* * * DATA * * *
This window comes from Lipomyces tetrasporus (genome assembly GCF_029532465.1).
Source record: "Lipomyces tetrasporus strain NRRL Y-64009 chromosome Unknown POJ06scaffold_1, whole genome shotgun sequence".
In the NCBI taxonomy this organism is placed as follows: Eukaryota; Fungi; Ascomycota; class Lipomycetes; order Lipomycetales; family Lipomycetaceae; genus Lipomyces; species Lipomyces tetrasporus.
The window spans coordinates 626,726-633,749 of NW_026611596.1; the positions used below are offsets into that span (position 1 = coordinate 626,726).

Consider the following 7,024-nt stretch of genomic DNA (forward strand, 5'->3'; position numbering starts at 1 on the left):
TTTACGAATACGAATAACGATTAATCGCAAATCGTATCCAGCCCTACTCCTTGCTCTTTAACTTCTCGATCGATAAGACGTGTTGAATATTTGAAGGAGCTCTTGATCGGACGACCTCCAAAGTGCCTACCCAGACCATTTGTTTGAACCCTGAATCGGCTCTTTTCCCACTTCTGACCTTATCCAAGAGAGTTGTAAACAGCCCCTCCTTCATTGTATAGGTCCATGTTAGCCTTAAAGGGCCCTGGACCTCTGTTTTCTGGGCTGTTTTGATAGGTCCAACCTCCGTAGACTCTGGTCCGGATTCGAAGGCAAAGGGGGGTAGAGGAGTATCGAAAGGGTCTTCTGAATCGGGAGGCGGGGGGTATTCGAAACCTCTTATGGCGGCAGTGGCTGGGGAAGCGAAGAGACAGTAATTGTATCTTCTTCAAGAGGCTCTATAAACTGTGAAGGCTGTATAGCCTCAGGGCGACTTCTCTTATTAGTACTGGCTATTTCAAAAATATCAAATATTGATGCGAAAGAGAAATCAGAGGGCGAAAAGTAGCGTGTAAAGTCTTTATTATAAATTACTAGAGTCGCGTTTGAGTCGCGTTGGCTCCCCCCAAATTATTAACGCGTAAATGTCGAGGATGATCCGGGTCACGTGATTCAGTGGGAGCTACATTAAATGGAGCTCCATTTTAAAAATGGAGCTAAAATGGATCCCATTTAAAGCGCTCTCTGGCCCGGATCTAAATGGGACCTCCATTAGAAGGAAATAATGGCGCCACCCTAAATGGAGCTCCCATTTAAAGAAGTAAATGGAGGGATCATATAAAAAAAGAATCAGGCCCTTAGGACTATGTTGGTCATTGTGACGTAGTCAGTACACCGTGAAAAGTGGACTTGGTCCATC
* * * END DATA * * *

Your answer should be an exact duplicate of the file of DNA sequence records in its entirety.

This window comes from Lipomyces tetrasporus (genome assembly GCF_029532465.1).
Source record: "Lipomyces tetrasporus strain NRRL Y-64009 chromosome Unknown POJ06scaffold_1, whole genome shotgun sequence".
In the NCBI taxonomy this organism is placed as follows: Eukaryota; Fungi; Ascomycota; class Lipomycetes; order Lipomycetales; family Lipomycetaceae; genus Lipomyces; species Lipomyces tetrasporus.
The window spans coordinates 626,726-633,749 of NW_026611596.1; the positions used below are offsets into that span (position 1 = coordinate 626,726).

Consider the following 7,024-nt stretch of genomic DNA (forward strand, 5'->3'; position numbering starts at 1 on the left):
TTTACGAATACGAATAACGATTAATCGCAAATCGTATCCAGCCCTACTCCTTGCTCTTTAACTTCTCGATCGATAAGACGTGTTGAATATTTGAAGGAGCTCTTGATCGGACGACCTCCAAAGTGCCTACCCAGACCATTTGTTTGAACCCTGAATCGGCTCTTTTCCCACTTCTGACCTTATCCAAGAGAGTTGTAAACAGCCCCTCCTTCATTGTATAGGTCCATGTTAGCCTTAAAGGGCCCTGGACCTCTGTTTTCTGGGCTGTTTTGATAGGTCCAACCTCCGTAGACTCTGGTCCGGATTCGAAGGCAAAGGGGGGTAGAGGAGTATCGAAAGGGTCTTCTGAATCGGGAGGCGGGGGGTATTCGAAACCTCTTATGGCGGCAGTGGCTGGGGAAGCGAAGAGACAGTAATTGTATCTTCTTCAAGAGGCTCTATAAACTGTGAAGGCTGTATAGCCTCAGGGCGACTTCTCTTATTAGTACTGGCTATTTCAAAAATATCAAATATTGATGCGAAAGAGAAATCAGAGGGCGAAAAGTAGCGTGTAAAGTCTTTATTATAAATTACTAGAGTCGCGTTTGAGTCGCGTTGGCTCCCCCCAAATTATTAACGCGTAAATGTCGAGGATGATCCGGGTCACGTGATTCAGTGGGAGCTACATTAAATGGAGCTCCATTTTAAAAATGGAGCTAAAATGGATCCCATTTAAAGCGCTCTCTGGCCCGGATCTAAATGGGACCTCCATTAGAAGGAAATAATGGCGCCACCCTAAATGGAGCTCCCATTTAAAGAAGTAAATGGAGGGATCATATAAAAAAAGAATCAGGCCCTTAGGACTATGTTGGTCATTGTGACGTAGTCAGTACACCGTGAAAAGTGGACTTGGTCCATC